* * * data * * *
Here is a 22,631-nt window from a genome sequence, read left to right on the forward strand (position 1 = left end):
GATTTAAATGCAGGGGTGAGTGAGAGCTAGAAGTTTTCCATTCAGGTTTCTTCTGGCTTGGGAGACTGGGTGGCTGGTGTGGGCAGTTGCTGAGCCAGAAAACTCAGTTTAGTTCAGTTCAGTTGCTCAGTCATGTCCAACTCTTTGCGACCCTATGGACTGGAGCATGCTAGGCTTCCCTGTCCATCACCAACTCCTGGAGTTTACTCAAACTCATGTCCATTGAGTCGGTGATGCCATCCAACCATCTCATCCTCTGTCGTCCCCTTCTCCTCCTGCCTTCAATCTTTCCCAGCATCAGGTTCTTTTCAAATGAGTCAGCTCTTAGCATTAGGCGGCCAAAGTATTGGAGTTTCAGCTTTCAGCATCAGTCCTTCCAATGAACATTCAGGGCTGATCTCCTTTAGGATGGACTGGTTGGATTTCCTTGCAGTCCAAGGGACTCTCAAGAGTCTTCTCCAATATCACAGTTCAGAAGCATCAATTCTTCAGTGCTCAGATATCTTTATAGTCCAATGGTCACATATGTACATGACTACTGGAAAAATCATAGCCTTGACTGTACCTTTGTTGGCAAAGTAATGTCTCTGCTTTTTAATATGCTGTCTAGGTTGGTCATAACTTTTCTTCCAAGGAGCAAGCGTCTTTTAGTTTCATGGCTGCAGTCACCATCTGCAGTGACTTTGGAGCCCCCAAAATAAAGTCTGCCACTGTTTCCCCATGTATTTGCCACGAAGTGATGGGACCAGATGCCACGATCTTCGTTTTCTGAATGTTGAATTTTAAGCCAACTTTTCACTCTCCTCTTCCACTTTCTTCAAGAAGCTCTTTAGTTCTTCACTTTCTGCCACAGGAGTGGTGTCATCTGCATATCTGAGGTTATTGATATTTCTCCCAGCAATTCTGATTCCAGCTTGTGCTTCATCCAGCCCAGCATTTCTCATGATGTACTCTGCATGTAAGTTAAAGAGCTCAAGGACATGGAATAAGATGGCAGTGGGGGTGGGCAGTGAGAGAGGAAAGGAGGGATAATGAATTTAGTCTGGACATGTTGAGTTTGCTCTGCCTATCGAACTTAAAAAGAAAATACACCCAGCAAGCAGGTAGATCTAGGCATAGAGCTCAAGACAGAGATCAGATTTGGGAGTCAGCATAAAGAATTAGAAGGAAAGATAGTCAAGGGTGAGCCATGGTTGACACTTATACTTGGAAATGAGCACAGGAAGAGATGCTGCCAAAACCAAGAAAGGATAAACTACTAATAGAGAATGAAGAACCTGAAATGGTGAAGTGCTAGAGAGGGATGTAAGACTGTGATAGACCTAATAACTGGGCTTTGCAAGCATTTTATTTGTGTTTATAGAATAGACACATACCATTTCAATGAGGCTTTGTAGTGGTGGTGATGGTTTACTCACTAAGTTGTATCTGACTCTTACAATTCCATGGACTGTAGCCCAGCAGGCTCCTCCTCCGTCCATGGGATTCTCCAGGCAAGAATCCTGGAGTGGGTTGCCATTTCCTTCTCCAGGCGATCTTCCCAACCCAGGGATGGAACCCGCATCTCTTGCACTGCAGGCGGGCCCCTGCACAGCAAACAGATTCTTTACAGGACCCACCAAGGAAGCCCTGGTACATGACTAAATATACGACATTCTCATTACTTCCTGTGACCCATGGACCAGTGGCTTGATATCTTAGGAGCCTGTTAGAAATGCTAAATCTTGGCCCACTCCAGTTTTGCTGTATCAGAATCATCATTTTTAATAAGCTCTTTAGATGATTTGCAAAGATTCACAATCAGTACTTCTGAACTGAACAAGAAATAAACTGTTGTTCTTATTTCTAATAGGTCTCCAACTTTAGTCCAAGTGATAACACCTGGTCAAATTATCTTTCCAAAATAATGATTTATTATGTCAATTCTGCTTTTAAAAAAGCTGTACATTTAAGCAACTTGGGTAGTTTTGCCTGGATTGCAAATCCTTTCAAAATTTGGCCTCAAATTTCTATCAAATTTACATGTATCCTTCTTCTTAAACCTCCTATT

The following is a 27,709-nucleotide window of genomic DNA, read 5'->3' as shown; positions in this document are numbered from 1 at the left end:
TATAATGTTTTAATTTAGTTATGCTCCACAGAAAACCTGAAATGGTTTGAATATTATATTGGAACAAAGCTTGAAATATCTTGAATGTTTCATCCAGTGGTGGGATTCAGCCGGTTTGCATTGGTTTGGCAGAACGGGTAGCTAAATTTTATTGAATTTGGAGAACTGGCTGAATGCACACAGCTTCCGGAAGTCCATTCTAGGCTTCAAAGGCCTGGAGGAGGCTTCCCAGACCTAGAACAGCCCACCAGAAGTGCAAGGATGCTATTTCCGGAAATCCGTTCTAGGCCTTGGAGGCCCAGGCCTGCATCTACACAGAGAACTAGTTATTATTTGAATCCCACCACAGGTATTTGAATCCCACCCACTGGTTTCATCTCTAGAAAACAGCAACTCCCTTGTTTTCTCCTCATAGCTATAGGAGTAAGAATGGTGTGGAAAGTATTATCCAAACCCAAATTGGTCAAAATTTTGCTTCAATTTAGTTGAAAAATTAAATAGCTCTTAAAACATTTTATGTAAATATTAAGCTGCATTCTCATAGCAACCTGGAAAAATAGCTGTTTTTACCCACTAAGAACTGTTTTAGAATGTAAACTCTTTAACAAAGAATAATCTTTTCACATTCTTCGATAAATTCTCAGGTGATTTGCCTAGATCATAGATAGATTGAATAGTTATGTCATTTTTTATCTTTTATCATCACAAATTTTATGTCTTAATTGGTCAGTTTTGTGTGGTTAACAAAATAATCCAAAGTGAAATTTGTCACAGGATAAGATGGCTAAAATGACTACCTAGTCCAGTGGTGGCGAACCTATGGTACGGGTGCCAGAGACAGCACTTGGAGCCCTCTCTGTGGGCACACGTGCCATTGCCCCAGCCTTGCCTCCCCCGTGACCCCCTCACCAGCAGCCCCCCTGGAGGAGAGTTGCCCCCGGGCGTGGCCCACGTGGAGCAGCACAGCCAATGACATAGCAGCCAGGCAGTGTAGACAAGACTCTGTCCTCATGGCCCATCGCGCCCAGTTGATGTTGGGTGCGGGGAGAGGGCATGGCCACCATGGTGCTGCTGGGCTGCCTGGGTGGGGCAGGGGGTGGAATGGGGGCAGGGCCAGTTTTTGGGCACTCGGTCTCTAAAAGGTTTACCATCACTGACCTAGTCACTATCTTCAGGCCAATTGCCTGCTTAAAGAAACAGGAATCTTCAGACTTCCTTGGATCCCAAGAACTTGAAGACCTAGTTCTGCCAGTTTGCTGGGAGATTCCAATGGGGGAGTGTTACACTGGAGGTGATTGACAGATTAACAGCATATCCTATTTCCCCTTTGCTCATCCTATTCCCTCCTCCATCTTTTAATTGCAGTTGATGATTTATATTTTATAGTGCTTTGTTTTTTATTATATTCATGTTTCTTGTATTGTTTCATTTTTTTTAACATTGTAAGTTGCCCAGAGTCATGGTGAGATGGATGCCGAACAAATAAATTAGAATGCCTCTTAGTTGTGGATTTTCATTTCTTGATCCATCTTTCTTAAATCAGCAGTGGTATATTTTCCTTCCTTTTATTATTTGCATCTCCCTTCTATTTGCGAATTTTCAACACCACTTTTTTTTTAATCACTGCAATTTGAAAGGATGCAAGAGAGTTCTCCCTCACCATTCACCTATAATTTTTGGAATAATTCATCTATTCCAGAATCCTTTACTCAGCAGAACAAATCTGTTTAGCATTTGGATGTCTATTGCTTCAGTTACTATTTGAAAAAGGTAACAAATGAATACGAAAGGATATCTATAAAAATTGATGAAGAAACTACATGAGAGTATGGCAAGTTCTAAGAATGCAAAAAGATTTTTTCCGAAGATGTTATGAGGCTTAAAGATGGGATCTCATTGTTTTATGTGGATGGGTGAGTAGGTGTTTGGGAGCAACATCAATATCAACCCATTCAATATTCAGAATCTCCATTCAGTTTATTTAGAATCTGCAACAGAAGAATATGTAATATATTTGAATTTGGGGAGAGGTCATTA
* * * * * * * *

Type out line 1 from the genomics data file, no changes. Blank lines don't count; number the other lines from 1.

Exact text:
Here is a 22,631-nt window from a genome sequence, read left to right on the forward strand (position 1 = left end):